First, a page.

Symposium: Indigenous Futures

Who's dysfunctional?

Danielle Spruyt, University of Sydney

Rosemary Neill White Out: How Politics is Killing Black Australia, NSW Australia, Allen and Unwin, 2002 (311 pp). ISBN 1-86508-855-2 (paperback) RRP $24.95.

David McKnight From Hunting to Drinking: The Devastating Effects of Alcohol on an Australian Aboriginal Community, London and New York, Routledge, 2002 (239 pp). ISBN 0-41527-151-7 (paperback) RRP $56.00.

Peter McConchie (ed) Elders: Wisdom from Australia’s Indigenous Leaders, United Kingdom, Cambridge University Press, 2003 (117 pp). ISBN 0-52153-924-2 (paperback) RRP $32.95.

Self-determination for Indigenous Australians requires economic autonomy. Continuing dependence on government for income and the subjection to policy moods that dependence brings, prevents Indigenous Australians from achieving autonomy. We can’t evaluate the success or potential of self-determination policies if we don’t acknowledge how Indigenous economic dependence negates self-determination. Equally, we need to acknowledge how Indigenous peoples do exercise self-determination, within the constraints of the dominant political economy.

In White Out: How Politics is Killing Black Australia, Rosemary Neill argues that policies to extend land rights and enable self-determination have failed to solve the complex array of problems confronting Indigenous Australians. Instead, she claims, Indigenous Australia is in a state of emergency; suffering high rates of family and community dysfunction (including domestic violence), homicide, suicide, and substance abuse, and low life expectancy, educational achievement, workforce participation, and health. She links failure to improve the condition of Indigenous peoples to the limited public (academic and political) discussion of Indigenous affairs. This discussion, she writes, is polarised and politicised: an extreme right purveys assimilation and an idealistic left romantically embraces traditional lifestyles and a belief that self-determination is the solution to the Indigenous situation. For Neill, sweeping generalisations on both sides ‘white out’ the real problems and do little to tackle the trauma caused by Indigenous Australians’ historical experience of dispossession and discrimination. She calls for a national debate to address the failure of policies and institutions to improve Indigenous living standards.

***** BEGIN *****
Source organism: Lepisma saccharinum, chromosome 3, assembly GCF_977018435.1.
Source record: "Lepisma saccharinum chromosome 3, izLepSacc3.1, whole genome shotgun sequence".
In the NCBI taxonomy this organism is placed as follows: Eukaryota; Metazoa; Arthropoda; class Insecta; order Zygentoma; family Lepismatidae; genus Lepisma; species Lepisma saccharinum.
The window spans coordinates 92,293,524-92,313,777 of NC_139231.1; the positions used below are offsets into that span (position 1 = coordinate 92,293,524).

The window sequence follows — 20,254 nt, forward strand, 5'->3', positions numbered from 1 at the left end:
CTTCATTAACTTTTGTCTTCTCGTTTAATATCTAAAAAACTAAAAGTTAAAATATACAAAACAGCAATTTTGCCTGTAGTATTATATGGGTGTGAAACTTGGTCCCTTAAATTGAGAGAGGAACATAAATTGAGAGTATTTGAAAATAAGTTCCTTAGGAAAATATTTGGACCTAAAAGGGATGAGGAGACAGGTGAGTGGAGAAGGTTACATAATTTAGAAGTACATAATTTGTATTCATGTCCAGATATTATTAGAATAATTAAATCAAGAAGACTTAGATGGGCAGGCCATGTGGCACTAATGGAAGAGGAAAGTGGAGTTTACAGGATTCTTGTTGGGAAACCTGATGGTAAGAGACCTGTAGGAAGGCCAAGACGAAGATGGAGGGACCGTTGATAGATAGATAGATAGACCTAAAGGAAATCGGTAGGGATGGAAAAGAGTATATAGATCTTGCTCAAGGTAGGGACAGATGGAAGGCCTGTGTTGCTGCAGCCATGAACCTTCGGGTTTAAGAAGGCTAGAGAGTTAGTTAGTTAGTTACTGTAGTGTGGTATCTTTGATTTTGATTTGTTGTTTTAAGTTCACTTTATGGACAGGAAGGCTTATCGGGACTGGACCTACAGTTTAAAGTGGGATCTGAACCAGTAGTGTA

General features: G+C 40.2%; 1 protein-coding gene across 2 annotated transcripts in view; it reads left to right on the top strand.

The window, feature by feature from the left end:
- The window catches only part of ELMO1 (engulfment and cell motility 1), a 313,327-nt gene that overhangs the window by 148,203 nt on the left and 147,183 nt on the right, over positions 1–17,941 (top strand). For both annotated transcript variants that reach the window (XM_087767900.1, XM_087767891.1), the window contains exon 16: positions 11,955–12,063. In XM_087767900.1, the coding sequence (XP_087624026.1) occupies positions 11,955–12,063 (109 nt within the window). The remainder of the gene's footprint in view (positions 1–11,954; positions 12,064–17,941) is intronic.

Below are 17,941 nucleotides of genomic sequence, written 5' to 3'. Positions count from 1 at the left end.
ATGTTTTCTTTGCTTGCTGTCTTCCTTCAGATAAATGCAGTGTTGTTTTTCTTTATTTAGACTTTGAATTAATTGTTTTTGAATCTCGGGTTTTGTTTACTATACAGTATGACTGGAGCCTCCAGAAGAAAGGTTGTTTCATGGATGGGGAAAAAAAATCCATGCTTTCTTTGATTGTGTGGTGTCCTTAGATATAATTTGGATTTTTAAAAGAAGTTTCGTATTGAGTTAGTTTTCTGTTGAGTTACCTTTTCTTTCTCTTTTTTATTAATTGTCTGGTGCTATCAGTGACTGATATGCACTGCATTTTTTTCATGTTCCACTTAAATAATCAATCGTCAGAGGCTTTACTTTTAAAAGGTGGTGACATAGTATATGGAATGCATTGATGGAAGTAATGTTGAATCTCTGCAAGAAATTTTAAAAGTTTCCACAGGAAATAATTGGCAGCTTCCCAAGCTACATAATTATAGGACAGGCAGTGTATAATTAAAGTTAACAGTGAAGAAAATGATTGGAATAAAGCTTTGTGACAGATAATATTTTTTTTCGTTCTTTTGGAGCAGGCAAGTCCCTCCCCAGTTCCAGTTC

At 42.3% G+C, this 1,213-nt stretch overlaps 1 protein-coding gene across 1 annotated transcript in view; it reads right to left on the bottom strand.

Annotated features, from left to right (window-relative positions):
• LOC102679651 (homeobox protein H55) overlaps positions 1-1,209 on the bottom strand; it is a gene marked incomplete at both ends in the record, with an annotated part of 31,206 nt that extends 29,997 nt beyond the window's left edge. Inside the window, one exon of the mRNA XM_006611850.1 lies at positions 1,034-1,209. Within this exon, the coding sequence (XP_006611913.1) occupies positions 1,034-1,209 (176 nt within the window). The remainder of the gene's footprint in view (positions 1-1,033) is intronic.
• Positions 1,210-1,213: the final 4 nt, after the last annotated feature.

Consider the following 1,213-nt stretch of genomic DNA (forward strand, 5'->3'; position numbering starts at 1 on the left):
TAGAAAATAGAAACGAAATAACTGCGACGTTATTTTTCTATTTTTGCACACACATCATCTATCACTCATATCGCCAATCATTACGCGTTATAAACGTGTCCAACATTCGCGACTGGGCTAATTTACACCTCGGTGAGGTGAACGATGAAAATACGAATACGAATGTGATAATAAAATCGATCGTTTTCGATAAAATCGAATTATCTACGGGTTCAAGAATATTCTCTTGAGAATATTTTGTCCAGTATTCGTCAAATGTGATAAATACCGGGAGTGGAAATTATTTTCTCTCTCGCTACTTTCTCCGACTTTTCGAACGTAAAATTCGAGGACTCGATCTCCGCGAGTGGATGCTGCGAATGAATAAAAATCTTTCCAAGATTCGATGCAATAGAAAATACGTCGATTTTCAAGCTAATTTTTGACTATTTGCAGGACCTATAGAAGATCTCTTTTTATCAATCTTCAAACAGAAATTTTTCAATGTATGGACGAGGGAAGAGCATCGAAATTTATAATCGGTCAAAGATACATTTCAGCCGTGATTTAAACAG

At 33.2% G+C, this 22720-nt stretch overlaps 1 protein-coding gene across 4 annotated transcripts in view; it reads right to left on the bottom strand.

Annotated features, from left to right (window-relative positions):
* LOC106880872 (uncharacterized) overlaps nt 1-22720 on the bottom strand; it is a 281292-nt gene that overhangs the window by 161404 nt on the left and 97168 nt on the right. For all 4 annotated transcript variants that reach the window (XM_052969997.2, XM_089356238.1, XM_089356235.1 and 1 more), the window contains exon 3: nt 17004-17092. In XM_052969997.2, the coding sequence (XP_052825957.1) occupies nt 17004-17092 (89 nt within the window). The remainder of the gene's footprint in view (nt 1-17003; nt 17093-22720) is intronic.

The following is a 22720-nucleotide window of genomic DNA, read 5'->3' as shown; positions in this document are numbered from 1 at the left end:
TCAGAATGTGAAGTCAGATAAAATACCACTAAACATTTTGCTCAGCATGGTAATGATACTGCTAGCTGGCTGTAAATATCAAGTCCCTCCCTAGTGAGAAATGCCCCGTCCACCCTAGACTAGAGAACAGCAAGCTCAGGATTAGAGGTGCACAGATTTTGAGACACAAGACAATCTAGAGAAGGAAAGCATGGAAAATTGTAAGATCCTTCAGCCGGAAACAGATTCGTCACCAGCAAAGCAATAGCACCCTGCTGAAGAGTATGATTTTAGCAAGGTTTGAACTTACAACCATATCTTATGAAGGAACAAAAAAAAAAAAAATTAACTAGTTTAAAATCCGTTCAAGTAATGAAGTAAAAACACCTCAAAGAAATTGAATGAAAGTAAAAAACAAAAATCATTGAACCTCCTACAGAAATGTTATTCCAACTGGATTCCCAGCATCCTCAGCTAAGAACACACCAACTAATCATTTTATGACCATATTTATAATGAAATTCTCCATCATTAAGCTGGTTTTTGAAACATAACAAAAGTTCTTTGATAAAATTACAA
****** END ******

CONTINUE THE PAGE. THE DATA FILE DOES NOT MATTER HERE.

Neill condemns what she sees as unquestioning ‘white middle-class’ support for ‘self-determination’, and the celebration of the ‘noble savage’ ideal. Because lands and children have been taken, food sources and traditional lifestyles destroyed, and traditional structures broken down, communities are now deeply impoverished and largely unskilled. Thus, the

notion that there can be a return to a pristine hunter-gatherer existence, free of western vice and materialism, says more about Westerner’s disillusionment with their own extravagantly accessorised lives than it does about the needs of Aboriginal people straddling post-modern and pre-modern cultures (p. 69).

Neill believes both the (white) left and Indigenous spokespeople have maintained a code of silence about community dysfunction (or argue that such behaviour is the Koori way). This silence prevents public exposure that may reflect badly on Indigenous peoples but it also hinders redress of real problems. She sees assimilationists as exploiting negatives to push their own political agenda and as advocating policies that have failed dismally in the past. Her critique of the failures of self-determination include both a critique of the ideology (as impractical in the face of fragmented communities and a baggage of inherited problems) and of governments’ failure to define and implement self-determination policies in any meaningful way. She focuses on the ‘unquestionability’ of self-determination, rather than drawing conclusions about the potential of self-determination as a more sincerely developed and modern policy.

White Out does not satisfactorily demonstrate that Neill’s interpretation is more than caricature.

Neill’s intended audience is primarily those white middle class urban dwellers who she sees as celebrating self-determination as a return to a romanticised traditional lifestyle without seeking to understand the contemporary Indigenous situation, and who support land-rights without their own landholding ever being threatened. However, White Out does not satisfactorily demonstrate that Neill’s interpretation is more than caricature, that discussion is effectively constrained to these polarised perspectives or that constraints to discourse are responsible for the poor socio-economic outcomes she reiterates. Neill argues that debate is deeply polarised, yet refers to a range of voices—Noel Pearson, Bob Collins, Boni Robertson, Peter Sutton, Hal Wooten, Lowitja O’Donohue—to argue the need for a more complex and critical understanding of the Indigenous situation.